Horse Racing
37th Asian Racing Conference hears that racing must work with government to combat illegal betting

17/05/2018 17:29

The Hong Kong Jockey Club’s Director, Security and Integrity, Mr. Martin Purbrick, chaired a plenary session titled ‘Anti-Illegal betting and money laundering’ at the 37th Asian Racing Conference in Seoul, South Korea on Thursday morning (17 May, 2018).

In his opening remarks, Mr. Purbrick said: “The tsunami of illegal betting has arrived. The scale and continued growth of illegal betting is clearly impacting racing and other sports, and there is a negative impact on sport and society. Illegal betting is growing twice as fast as legal betting, so clearly there is an inflection point in the future where there will be a significant impact on the legal market.

“There is a huge problem of criminality using betting, racing and sports for profit. If we in racing don’t influence government to regulate it, to more effectively combat the problem, it could kill the sport,” he said, stressing in particular the criticality of integrity to customer confidence.

He updated delegates on the activities of the Asian Racing Federation’s Anti-Illegal Betting Taskforce, which had its genesis at the previous ARC in January, 2016.

“To produce a tangible strategy going forward we will do three things; firstly, in the next several months the Taskforce will publish a substantive white paper with the full results of our research into illegal betting; secondly, we aim to expand the Taskforce to include representatives from law enforcement agencies, academics, and representatives from the northern hemisphere to widen the impact of action against illegal betting; thirdly, we will convene the expanded Taskforce in the second half of 2018, to formulate and deliver a long-term strategy for racing,” he said.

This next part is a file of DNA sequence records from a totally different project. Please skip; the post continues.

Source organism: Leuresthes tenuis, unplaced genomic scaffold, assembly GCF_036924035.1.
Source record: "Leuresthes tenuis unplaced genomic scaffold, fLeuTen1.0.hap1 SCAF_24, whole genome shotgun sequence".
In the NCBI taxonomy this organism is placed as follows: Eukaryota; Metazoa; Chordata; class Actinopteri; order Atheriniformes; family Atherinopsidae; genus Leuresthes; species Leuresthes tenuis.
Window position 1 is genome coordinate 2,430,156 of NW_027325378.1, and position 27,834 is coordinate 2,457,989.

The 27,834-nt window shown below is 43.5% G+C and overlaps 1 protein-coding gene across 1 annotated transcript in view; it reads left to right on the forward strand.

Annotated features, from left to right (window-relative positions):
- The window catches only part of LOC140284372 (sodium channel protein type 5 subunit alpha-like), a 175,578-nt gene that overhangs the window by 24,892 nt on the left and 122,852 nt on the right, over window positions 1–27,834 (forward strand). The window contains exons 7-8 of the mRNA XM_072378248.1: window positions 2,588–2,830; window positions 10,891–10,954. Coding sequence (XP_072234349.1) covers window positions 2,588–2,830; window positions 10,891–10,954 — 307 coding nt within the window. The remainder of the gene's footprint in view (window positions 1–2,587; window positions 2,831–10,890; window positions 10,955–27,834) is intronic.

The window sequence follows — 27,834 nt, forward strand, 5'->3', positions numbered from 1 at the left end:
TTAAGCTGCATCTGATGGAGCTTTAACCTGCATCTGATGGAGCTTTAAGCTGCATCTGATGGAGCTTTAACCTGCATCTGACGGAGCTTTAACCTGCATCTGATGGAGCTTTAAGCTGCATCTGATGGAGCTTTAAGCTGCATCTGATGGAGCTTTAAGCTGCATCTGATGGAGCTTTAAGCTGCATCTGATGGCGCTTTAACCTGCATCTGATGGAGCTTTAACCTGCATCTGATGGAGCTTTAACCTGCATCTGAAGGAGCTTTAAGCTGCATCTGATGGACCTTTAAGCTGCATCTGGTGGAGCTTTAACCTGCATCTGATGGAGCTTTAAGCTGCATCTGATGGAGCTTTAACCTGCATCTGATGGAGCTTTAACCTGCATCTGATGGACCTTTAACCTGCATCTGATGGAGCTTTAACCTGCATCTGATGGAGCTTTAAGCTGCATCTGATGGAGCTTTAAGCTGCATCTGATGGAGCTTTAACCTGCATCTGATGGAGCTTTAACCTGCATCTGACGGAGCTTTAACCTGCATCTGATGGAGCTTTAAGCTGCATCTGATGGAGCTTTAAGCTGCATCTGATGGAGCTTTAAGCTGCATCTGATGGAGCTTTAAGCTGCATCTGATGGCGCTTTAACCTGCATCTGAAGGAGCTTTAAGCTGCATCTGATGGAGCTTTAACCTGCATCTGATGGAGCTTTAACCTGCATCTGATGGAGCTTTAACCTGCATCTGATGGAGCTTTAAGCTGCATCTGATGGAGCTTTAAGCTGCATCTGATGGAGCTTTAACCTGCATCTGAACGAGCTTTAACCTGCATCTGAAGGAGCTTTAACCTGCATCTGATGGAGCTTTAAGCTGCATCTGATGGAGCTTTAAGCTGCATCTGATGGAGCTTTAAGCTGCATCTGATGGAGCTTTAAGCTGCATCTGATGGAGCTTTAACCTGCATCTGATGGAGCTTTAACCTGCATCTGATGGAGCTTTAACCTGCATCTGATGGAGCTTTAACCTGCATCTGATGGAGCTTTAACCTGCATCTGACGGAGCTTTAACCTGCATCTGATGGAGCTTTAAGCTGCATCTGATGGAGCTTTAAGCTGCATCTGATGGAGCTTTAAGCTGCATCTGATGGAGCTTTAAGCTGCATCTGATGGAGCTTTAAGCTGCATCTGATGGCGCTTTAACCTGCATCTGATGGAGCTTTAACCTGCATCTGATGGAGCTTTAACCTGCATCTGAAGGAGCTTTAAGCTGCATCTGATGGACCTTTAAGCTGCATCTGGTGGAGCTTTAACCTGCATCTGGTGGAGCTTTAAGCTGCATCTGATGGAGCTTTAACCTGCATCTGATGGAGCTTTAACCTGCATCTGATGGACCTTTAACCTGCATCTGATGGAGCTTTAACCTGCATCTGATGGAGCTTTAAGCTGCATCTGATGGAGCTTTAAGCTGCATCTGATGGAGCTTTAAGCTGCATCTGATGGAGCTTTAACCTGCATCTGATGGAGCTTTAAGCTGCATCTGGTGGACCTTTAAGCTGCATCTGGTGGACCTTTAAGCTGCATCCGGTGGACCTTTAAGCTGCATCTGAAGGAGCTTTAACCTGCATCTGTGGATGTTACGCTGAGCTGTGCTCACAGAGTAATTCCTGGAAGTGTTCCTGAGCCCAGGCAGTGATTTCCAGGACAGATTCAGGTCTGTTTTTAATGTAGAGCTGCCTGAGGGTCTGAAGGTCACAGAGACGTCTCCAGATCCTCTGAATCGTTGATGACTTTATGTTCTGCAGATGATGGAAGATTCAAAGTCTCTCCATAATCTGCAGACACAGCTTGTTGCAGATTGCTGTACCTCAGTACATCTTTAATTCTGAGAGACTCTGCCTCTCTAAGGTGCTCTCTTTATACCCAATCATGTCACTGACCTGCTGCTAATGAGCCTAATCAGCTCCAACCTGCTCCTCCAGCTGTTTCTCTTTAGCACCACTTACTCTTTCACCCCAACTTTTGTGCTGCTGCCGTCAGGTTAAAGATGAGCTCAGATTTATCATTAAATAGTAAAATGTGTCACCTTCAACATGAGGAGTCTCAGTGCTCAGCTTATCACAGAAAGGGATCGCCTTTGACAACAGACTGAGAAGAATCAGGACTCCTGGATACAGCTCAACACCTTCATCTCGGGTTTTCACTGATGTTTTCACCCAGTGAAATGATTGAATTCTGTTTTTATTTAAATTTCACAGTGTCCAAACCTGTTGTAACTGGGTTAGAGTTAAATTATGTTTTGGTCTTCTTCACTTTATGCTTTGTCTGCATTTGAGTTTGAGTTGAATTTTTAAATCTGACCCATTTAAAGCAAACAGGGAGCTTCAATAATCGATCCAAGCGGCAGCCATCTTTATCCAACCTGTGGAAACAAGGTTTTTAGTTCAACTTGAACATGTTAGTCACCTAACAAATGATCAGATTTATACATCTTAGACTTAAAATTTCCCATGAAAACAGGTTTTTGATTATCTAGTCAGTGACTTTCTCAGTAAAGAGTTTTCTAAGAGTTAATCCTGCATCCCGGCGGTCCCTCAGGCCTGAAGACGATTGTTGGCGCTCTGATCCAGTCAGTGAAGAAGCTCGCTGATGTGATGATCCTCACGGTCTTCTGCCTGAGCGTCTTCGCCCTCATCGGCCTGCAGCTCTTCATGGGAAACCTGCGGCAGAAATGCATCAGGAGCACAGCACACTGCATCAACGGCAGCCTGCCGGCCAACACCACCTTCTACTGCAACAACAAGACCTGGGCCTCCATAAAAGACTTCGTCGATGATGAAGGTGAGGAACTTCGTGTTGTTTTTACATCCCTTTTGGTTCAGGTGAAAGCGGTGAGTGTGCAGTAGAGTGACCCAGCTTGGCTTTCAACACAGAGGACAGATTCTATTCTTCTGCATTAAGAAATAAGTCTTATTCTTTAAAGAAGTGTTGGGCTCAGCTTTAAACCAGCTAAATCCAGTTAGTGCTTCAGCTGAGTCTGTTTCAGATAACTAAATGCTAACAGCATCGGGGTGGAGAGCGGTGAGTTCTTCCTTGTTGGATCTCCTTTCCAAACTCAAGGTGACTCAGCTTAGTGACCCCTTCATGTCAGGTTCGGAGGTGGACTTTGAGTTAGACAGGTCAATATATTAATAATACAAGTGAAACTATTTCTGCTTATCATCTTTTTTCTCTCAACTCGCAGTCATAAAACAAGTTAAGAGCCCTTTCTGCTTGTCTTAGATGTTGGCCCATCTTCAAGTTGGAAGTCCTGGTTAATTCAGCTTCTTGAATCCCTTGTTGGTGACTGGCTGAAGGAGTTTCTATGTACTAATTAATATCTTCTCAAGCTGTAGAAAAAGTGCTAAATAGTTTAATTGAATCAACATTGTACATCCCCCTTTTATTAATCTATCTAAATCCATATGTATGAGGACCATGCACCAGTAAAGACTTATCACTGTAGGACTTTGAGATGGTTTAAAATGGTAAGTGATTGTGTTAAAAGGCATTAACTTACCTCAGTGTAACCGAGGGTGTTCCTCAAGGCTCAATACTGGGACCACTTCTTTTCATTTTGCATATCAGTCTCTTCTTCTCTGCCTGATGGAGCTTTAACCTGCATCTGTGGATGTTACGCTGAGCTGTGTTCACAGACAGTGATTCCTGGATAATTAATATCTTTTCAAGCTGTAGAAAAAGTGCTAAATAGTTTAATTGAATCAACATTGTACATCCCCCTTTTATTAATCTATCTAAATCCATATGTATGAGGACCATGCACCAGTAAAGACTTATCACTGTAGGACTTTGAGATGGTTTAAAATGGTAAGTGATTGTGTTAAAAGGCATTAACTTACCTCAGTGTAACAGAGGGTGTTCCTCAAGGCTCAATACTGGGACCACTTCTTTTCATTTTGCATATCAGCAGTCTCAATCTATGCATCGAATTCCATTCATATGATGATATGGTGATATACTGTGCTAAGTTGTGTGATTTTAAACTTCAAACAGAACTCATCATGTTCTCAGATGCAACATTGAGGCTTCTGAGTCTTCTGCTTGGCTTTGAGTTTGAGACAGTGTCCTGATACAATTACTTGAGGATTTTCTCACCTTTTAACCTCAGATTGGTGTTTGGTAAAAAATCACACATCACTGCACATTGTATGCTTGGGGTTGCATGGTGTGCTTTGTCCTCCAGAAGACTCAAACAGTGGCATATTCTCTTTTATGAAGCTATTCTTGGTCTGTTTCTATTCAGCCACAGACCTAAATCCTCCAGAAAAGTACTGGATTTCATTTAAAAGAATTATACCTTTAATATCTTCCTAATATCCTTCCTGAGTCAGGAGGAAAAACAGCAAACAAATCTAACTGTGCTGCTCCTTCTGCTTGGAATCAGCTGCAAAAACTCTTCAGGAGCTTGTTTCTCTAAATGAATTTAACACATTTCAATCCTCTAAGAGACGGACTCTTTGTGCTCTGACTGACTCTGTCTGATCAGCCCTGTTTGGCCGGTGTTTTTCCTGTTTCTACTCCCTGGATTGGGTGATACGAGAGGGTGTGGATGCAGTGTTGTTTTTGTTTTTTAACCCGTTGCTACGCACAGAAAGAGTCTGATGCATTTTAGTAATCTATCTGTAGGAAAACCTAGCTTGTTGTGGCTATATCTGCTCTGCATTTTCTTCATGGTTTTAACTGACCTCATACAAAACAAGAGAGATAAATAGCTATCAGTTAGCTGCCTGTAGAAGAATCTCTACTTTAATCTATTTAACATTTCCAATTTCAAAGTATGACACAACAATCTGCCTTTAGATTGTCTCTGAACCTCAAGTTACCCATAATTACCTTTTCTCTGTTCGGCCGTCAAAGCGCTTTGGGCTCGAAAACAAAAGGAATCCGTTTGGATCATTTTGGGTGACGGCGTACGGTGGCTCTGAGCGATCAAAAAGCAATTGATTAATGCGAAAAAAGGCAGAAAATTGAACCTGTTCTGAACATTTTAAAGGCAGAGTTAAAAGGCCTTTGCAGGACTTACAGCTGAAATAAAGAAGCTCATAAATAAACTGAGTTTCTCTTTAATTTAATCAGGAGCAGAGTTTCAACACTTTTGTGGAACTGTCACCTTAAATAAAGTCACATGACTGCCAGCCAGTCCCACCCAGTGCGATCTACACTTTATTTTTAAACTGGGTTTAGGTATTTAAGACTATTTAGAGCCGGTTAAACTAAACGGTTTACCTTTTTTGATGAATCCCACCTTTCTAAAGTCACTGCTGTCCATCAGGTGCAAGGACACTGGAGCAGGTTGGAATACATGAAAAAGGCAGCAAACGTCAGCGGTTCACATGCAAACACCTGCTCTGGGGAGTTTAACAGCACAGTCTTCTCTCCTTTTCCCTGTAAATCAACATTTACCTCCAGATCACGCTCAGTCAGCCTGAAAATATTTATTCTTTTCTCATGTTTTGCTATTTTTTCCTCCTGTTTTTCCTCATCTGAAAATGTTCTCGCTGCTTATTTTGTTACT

He affirmed that continued and expanded engagement between the industry and law enforcement agencies and government is critical to the fight against illegal gambling.

“The operators of illegal betting are generally criminals, so there is a nexus of criminality,” he said. “The scale of the growth of illegal betting and the scale of organised crime means that racing administrators have to recognise this risk: what we aim to do is help racing administrators to better educate regulators and government agencies. We can’t deal with this problem on our own, the involvement of law enforcement is critical and we have established close ties with key bodies in Australia, Hong Kong and China.”

Mr. Purbrick handed over to Mr. Douglas Robinson, the Jockey Club’s Senior Manager, Due Dilligence and Research, Security and Integrity, who gave a summary of the Anti-illegal Betting Taskforce’s study into illegal betting activities in five countries, Australia, Singapore, South Korea, South Africa and New Zealand.

“Our main findings can be broadly synthesized into the following,” he said, “The illegal betting markets are increasingly large and growing rapidly; illegal betting corrupts sports and facilitates money laundering; illegal betting fosters gambling disorder, which can cause a large number of associated social issues. Together, these three all represent a large cost to society.”

He proposed that illegal gambling from the five countries studied had reaped a US$2.6 billion profit in 2016, a figure equal to half the profits of the entire US utilities industry.

The Taskforce findings showed that the rate of expansion of illegal betting is double that of legal growth.

“Legal could be subsumed by illegal,” he said.

In the conference’s final session, Mr. John Ridley, the Hong Kong Jockey Club’s Director, Racing Capital Projects, delivered a presentation titled ‘Racetrack design – striving for safety and consistency.’